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As we count down to the opening of our new Giants of the Galápagos exhibit at ZSL London Zoo on Saturday 9 October, Professor Andrew Cunningham, deputy director of science at the Institute of Zoology, looks back at our history with this important archipelago... 

Professor Andrew Cunningham

This week, giant Galápagos tortoises Dolly, Polly and Priscilla moved into their brand new home at ZSL London Zoo, where visitors will soon be able to learn more about the slow-growing species and the islands on which they live.  

Scientists at ZSL’s Institute of Zoology, including myself, have long worked in Galápagos, examining its ecosystems and the unique species that call the archipelago home.  

In the 1990s, ZSL scientists began studying aspects of evolutionary biology in the archipelago, while in the 2000s our team began investigating the diseases that afflict or could spread to the Islands’ wildlife, and the impacts of different diseases on the conservation of Galápagos wildlife.  

ZSL’s work has even helped inform the formation and development of the Galápagos Biosecurity Agency, which was set up by the Ecuadorian government to protect the Islands’ unique ecology from invasive species and diseases introduced by human activity.  

Our research has, for example, shown that there are biogeographical differences in the gut parasites of the different giant tortoise species, which have evolved over thousands of years depending on which island they’re native to – important information for anyone working to conserve these majestic animals. 

Since 2004, ZSL researchers have worked closely with the Galápagos authorities, including the Galápagos National Park and other collaborating organisations, to investigate disease threats to its native wildlife, including its famous finches - often credited as the inspiration for ZSL Fellow Charles Darwin’s theory of evolution by natural selection.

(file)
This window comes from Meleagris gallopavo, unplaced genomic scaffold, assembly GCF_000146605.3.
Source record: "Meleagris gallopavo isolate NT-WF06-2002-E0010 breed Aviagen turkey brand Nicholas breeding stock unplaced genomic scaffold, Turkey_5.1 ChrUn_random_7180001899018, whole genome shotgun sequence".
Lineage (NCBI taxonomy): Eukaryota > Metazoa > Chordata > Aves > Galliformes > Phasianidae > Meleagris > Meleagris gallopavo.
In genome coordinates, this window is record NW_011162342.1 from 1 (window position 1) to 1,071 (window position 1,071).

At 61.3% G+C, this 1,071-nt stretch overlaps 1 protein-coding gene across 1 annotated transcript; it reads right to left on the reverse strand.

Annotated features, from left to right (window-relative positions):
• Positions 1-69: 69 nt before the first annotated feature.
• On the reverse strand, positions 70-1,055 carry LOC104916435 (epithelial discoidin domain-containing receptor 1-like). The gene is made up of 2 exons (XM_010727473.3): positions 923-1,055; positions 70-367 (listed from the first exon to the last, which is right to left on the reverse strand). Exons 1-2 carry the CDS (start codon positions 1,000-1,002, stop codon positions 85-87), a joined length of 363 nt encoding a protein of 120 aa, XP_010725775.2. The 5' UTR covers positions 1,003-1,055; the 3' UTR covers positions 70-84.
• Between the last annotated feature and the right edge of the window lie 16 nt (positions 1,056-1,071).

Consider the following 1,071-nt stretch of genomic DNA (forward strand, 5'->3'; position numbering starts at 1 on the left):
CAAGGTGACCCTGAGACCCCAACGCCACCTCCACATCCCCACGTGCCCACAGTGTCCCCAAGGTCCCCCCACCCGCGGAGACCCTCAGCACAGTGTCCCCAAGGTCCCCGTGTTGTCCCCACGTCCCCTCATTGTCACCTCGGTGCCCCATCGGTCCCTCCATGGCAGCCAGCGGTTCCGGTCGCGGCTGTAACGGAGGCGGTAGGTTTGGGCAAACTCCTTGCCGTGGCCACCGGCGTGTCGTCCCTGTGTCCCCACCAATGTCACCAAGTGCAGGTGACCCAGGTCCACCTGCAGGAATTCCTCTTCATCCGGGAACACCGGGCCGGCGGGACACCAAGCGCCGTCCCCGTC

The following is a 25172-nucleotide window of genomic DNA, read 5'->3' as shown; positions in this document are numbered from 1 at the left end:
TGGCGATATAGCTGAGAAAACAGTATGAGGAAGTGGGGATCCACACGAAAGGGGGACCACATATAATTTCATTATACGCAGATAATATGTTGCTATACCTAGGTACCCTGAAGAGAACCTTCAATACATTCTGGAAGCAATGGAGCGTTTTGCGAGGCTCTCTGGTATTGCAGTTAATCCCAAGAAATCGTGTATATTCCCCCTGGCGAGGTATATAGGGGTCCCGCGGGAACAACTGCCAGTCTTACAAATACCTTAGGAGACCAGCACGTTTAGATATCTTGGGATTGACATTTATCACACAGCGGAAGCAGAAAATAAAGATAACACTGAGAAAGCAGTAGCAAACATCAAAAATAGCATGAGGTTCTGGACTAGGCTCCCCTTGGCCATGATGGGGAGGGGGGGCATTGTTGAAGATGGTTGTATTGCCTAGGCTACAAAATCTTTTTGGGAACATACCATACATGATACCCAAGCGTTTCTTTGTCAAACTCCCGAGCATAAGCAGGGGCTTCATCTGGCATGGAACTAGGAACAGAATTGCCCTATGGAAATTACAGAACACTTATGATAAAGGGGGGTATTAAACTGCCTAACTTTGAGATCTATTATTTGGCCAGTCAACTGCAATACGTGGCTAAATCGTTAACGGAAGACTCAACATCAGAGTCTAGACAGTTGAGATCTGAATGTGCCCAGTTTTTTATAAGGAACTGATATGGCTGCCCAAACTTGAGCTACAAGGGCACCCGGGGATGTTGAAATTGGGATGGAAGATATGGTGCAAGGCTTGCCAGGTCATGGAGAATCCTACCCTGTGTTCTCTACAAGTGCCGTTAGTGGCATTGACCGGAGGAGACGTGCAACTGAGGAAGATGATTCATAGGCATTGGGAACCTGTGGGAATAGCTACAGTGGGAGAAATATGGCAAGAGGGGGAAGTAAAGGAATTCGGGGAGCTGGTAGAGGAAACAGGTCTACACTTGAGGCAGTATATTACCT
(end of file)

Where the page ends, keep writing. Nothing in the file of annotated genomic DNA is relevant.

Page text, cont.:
While their role in Darwin’s work has been questioned, Galápagos finches provide a perfect example of his theory in action, as the 15 species of finches have evolved through the process of adaptive radiation, whereby a group of closely related species rapidly diversify to occupy different niches in the environment.  

The finches also have a mutual relationship with giant Galápagos tortoises on the islands, where they raise up their bodies and hold still while the birds pick them clean of parasites – this is known as ‘finching’, and is something that Dolly, Polly and Priscilla can sometimes be seen doing.  

Polly the Galapagos tortoise at ZSL London Zoo

The finches are an important part of life on the archipelago in general, and could be facing threats from avian malaria carried by mosquitoes: 

In the 1800s, an outbreak of avian malaria resulting from the accidental introduction of a mosquito species to Hawaii caused the extinction of at least nine native bird species and has a continued impact on Hawaiian birds to this day.  

ZSL scientists helped discover that the same mosquito species that had been accidentally introduced into the Galápagos ecosystem in 1985, had become established on the Islands. We’re now working to understand the threat this tiny species could pose to the famous finches and other wildlife - threats which could take hundreds of years to take effect, by which time it may be too late to mitigate. 

We also discovered an endemic mosquito species living side by side with the non-native mosquitoes, and we have been investigating the differences between the two – working to understand whether there are differences in the way the two species transmit diseases, and which species they’re more likely to transmit to, in order to understand their different impacts on wildlife and livestock.  

It’s important to preserve the endemic species as a natural part of the archipelago’s ecology, while evaluating the impact of the non-native species - so that mitigation measures can be put in place if need be.  

It’s incredible to think that something as small as a mosquito could threaten a whole island chain, but ecologies are surprisingly fragile and can be thrown wildly out of balance by the arrival of a newcomer, with devastating consequences.  

We will continue our work with the Galápagos authorities in the archipelago, aiming to safeguard the ecology of the Islands for generations to come. This type of work will take sustained dedication from our scientists over many decades, but is vital for the preservation of the Islands as we know them. 

Galapagos tortoises in front of Tiger Territory as they walk to their new home

In the meantime, visitors to ZSL London Zoo can find about more about the Islands and the wildlife that call them home by visiting Dolly, Polly and Priscilla at the Zoo’s new Giants of the Galápagos exhibit when it opens on Saturday 9 October.  

Book ahead to enter the world of the Galápagos Islands this October. 

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